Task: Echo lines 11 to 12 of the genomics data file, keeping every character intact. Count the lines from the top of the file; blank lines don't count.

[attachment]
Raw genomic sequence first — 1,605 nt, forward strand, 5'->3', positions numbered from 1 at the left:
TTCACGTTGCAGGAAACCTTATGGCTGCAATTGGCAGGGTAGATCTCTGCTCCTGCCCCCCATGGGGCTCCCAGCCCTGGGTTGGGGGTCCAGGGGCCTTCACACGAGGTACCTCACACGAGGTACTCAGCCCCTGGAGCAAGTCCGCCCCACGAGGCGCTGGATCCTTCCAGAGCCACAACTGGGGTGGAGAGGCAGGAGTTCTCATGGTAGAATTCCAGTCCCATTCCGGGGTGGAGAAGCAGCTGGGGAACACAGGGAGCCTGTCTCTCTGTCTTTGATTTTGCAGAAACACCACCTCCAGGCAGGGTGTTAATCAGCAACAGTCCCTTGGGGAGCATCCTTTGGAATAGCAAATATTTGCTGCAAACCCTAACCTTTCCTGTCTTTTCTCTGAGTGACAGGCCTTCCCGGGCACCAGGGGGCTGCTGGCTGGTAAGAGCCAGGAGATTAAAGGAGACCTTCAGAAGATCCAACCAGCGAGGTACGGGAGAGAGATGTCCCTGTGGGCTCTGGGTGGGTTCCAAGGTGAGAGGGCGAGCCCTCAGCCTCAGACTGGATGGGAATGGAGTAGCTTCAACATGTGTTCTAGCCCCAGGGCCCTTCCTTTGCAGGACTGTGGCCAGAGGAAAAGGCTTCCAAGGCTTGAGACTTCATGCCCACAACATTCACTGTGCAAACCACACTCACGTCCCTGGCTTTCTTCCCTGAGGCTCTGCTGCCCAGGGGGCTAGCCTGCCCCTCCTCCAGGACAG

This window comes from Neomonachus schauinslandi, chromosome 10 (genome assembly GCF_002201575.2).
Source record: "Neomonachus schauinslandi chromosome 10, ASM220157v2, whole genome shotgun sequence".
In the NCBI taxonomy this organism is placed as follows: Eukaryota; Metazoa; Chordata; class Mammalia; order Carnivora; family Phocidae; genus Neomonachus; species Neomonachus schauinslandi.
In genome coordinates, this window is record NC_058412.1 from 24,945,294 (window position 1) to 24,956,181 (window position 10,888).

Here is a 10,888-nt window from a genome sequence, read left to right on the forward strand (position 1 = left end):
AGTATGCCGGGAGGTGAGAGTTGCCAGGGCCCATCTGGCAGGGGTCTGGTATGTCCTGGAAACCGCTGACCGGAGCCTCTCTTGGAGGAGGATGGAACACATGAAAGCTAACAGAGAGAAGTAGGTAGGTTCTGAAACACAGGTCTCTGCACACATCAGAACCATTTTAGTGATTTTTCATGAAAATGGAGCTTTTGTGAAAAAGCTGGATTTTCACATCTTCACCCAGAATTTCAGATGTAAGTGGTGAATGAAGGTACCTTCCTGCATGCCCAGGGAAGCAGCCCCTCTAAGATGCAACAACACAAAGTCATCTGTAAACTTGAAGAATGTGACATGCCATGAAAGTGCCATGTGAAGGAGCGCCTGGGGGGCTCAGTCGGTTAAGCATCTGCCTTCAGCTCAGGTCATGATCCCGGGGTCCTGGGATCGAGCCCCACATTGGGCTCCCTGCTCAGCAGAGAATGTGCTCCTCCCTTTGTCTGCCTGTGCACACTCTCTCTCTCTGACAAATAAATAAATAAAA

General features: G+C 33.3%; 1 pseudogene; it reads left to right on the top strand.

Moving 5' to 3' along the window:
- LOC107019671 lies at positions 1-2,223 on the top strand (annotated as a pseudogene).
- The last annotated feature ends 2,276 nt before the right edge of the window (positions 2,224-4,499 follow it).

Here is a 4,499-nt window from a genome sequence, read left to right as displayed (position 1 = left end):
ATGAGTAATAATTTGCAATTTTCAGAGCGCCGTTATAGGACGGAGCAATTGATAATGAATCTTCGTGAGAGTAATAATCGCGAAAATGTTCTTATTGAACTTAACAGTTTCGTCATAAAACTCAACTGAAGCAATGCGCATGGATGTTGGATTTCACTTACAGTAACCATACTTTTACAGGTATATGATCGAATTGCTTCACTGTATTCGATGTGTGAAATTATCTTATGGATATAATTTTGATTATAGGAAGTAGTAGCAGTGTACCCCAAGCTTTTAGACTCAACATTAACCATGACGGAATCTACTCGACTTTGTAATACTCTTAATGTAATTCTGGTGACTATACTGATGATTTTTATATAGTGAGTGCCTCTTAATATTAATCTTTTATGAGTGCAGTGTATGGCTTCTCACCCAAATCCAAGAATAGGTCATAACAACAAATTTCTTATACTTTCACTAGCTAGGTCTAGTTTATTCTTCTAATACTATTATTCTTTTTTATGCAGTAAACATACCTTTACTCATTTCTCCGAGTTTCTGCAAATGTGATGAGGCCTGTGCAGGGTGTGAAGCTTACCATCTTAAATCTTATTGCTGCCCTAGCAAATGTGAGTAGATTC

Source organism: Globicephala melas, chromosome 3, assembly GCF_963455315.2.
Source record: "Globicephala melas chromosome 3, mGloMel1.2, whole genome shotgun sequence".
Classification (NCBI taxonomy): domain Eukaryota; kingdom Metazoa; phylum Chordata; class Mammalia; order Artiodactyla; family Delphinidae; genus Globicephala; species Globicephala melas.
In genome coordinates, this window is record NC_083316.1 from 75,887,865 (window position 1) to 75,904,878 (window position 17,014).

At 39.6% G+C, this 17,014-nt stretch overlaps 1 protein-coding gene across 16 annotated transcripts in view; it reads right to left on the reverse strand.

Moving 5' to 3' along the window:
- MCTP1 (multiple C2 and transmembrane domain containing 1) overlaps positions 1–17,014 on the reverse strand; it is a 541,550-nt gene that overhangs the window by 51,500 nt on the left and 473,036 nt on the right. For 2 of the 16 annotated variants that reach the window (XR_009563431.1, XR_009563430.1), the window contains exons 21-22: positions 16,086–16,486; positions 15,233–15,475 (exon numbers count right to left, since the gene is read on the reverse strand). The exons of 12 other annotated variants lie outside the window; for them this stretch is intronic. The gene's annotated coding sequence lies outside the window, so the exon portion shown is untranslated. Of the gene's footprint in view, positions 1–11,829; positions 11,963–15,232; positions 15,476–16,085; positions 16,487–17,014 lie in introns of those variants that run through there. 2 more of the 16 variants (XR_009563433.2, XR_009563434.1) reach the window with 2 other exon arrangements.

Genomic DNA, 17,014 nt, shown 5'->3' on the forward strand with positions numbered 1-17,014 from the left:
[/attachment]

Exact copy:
- LOC107019671 lies at positions 1-2,223 on the top strand (annotated as a pseudogene).
- The last annotated feature ends 2,276 nt before the right edge of the window (positions 2,224-4,499 follow it).